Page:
Birmingham could be plunged into another relegation battle after the club's most recent financial accounts revealed the extent of their losses and the likelihood of a significant points deduction.
The Blues, currently eighth in the Championship, four points off the play-offs, lost £37.5million in the 12 months to the end of June 2018, more than double the previous year's deficit.
The main cause of their deteriorating balance sheet was an increase in the wage bill from just over £22million in 2016-17 to nearly £38million the following year as both Gianfranco Zola and Harry Redknapp were lavishly backed in the transfer market.
Redknapp, the winner of ITV reality programme "I'm a Celebrity...Get Me Out of Here!" last month, helped save the club from relegation in 2017 after Zola's disastrous four-month reign but the 71-year-old Englishman only lasted eight league games last season, despite signing 14 players during the summer.
According to the accounts, Birmingham spent more than £15million on transfer fees but the most shocking figure is the wage-to-turnover ratio, a key indicator of a club's sustainability.
With club revenues edging up to £18.8million, Birmingham paid out a remarkable £202 in wages for every £100 they brought in, double the league average, and when transfer fees are factored in, that grows to £243 out for every £100 in.
As a result, Birmingham have net liabilities of £55million and owe parent company Birmingham Sports Holdings more than £73million, a sum that will grow over the next 18 months, as the directors' report reveals a further £39million will be needed over the next 18 months to keep the club afloat.
While that is no doubt a major headache for the Hong Kong-based, British Virgin Island-registered firm that owns Birmingham Sports Holdings, Trillion Trophy Asia, Birmingham fans will be more concerned about another gremlin in the accounts.
In a section signed by chief executive Xuandong Ren, Birmingham's board revealed it received a notification from the English Football League in August 2018 "in connection with breaches of the profitability and sustainability rules".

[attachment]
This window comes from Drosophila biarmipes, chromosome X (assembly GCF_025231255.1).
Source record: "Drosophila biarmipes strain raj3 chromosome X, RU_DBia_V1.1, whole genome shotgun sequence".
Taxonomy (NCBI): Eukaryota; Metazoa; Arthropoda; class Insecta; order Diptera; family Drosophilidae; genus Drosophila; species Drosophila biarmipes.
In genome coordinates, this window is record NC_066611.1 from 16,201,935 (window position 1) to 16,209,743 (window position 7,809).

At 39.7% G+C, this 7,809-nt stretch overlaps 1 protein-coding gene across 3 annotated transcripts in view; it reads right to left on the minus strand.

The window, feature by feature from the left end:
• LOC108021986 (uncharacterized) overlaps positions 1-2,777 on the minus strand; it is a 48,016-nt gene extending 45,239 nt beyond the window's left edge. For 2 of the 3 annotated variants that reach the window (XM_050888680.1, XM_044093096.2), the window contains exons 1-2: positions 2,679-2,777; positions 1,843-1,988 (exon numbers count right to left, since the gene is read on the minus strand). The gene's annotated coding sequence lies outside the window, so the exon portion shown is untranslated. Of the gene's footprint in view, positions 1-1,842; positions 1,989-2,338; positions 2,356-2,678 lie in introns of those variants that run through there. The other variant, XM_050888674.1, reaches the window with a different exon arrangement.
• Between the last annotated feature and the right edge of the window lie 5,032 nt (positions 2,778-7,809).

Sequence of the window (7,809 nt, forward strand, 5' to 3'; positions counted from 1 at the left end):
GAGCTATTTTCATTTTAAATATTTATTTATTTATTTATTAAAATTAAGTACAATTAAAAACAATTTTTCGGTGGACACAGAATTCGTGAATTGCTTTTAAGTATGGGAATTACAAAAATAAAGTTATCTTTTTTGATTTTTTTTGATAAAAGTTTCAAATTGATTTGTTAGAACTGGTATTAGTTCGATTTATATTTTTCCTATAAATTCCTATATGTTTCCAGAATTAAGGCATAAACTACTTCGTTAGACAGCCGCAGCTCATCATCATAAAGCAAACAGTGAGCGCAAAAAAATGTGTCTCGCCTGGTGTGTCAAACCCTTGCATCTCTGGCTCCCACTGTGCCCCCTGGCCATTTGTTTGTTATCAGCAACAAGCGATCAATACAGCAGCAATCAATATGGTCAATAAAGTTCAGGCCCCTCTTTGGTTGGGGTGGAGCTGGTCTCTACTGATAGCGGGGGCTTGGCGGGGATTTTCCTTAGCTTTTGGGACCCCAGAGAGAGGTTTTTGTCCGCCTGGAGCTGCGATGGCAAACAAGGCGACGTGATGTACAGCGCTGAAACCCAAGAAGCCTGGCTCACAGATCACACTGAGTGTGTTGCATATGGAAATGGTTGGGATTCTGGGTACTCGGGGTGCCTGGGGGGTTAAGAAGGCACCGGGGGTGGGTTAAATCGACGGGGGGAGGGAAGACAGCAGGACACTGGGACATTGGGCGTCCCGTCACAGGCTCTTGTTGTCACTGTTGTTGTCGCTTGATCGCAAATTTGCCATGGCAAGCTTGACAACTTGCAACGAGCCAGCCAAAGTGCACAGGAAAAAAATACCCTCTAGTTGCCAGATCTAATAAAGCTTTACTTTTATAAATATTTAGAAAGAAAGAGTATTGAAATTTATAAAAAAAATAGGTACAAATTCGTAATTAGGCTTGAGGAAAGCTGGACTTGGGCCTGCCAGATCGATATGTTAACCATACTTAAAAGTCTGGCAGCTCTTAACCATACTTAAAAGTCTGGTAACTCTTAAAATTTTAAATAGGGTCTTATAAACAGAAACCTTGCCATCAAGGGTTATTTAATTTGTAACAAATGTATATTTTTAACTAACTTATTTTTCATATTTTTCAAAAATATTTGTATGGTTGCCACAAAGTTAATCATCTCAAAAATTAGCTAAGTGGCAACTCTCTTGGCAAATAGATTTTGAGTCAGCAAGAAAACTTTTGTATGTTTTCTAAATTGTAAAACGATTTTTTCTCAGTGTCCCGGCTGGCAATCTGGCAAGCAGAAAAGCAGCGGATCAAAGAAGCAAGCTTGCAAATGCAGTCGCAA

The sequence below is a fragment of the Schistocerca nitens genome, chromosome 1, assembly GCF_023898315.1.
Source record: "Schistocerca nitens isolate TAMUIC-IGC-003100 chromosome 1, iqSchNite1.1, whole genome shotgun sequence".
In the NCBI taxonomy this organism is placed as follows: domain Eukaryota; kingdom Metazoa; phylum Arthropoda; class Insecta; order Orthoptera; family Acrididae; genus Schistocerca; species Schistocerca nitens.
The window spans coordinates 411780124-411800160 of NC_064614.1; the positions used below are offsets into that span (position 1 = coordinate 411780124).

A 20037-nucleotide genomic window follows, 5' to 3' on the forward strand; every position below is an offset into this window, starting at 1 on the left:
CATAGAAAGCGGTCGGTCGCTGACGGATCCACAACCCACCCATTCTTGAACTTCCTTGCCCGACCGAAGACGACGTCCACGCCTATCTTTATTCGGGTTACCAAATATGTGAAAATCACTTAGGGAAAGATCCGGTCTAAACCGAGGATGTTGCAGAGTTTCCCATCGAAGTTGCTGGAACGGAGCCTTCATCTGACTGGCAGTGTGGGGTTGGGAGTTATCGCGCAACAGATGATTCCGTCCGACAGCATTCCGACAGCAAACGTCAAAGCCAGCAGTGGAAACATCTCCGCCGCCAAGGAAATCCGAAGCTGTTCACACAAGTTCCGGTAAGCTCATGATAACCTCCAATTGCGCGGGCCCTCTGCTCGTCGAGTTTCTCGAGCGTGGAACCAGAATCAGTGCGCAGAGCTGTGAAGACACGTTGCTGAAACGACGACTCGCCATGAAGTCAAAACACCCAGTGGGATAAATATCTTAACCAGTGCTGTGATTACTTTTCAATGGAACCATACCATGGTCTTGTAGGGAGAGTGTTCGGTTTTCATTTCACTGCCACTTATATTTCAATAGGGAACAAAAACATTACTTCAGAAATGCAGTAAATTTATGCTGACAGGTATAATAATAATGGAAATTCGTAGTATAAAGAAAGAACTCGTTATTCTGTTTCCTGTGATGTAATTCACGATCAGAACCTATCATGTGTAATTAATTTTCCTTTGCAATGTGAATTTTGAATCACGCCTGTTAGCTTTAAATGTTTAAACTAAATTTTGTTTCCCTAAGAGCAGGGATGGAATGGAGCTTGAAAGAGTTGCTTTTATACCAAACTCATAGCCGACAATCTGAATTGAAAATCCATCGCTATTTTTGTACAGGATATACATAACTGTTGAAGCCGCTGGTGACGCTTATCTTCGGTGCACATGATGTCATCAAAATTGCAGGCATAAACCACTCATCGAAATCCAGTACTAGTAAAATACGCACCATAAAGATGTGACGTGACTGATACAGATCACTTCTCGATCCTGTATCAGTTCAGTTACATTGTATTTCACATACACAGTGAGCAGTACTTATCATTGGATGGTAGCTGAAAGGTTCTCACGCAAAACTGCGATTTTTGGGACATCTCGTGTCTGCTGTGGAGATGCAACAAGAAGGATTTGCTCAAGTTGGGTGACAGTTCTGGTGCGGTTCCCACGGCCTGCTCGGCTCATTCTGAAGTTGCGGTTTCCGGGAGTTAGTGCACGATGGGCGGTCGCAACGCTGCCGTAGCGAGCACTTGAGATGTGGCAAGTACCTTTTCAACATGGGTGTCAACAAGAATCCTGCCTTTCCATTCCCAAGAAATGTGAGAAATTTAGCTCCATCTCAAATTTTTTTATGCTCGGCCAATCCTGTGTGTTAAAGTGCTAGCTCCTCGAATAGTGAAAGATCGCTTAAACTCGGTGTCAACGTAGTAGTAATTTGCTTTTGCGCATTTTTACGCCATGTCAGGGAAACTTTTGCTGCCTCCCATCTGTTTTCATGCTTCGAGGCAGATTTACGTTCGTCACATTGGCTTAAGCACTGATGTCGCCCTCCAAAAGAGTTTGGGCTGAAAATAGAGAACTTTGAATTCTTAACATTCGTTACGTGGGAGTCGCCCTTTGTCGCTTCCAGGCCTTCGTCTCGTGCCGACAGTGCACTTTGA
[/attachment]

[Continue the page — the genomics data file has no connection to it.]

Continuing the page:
These are beefed-up versions of the EFL's financial fair play rules which, in the past, have seen the likes of Bournemouth, Leicester and, most notably, QPR receive substantial fines.
Birmingham's accounts confirm the club is under a transfer embargo and it has been referred to a disciplinary commission, scheduled for next month.
Under the EFL's profitability and sustainability rules, Championship clubs are only allowed to lose £39million over three years, with points deducted on a sliding scale from three to 12, depending on the extent of the breach.
Kieran Maguire, a football finance expert and senior accountancy lecturer at the University of Liverpool, believes Birmingham have broken the limit by more than £11million, which would put them close to the maximum penalty that is triggered for breaches of more than £15million.
Speaking to Press Association Sport, Maguire said: "Birmingham City, after a few years of relative austerity, went for broke under Harry Redknapp.
"The club invested heavily in the playing squad with a combination of big-money transfers, such as record signing Jota, free agents on huge wages like (goalkeeper) David Stockdale and loans.
"The strategy backfired, the club struggled and Redknapp was sacked. The EFL are unhappy with the club's cavalier approach to financial fair play and are expected to make a ruling in February with a wide range of potential sanctions."
But there is another factor to consider and that is the contentious signing of Danish defender Kristian Pedersen for a reported £2.25million last summer.
The EFL initially refused to register the signing, saying it was "exceptionally disappointed" Birmingham had bought him despite them being under investigation, although he was eventually cleared to play.
PA Sport understands the Pedersen transfer could be considered as an "aggravated breach" of the rules and come back to haunt the club at the disciplinary hearing, with a 15-point deduction a possible sanction. That would drop Birmingham to 21st in the current table, one place above the drop.